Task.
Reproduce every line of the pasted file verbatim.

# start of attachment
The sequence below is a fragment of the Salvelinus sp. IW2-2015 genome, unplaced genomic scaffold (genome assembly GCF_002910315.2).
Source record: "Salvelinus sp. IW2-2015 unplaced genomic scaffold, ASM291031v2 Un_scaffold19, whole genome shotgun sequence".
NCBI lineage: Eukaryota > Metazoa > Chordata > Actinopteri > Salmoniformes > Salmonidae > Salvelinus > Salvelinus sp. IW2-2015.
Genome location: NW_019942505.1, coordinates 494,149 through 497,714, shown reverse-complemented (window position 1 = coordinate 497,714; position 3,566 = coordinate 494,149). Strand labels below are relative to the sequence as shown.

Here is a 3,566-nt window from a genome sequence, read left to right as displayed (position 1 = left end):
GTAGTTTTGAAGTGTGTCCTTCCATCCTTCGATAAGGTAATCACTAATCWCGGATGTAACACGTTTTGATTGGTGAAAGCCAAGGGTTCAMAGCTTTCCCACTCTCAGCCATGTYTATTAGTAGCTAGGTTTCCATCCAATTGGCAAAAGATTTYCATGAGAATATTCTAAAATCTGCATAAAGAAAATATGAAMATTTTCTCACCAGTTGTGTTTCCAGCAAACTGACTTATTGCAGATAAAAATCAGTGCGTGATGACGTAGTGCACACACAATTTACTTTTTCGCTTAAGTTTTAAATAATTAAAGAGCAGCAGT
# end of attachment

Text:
The sequence below is a fragment of the Salvelinus sp. IW2-2015 genome, unplaced genomic scaffold (genome assembly GCF_002910315.2).
Source record: "Salvelinus sp. IW2-2015 unplaced genomic scaffold, ASM291031v2 Un_scaffold19, whole genome shotgun sequence".
NCBI lineage: Eukaryota > Metazoa > Chordata > Actinopteri > Salmoniformes > Salmonidae > Salvelinus > Salvelinus sp. IW2-2015.
Genome location: NW_019942505.1, coordinates 494,149 through 497,714, shown reverse-complemented (window position 1 = coordinate 497,714; position 3,566 = coordinate 494,149). Strand labels below are relative to the sequence as shown.

Here is a 3,566-nt window from a genome sequence, read left to right as displayed (position 1 = left end):
GTAGTTTTGAAGTGTGTCCTTCCATCCTTCGATAAGGTAATCACTAATCWCGGATGTAACACGTTTTGATTGGTGAAAGCCAAGGGTTCAMAGCTTTCCCACTCTCAGCCATGTYTATTAGTAGCTAGGTTTCCATCCAATTGGCAAAAGATTTYCATGAGAATATTCTAAAATCTGCATAAAGAAAATATGAAMATTTTCTCACCAGTTGTGTTTCCAGCAAACTGACTTATTGCAGATAAAAATCAGTGCGTGATGACGTAGTGCACACACAATTTACTTTTTCGCTTAAGTTTTAAATAATTAAAGAGCAGCAGT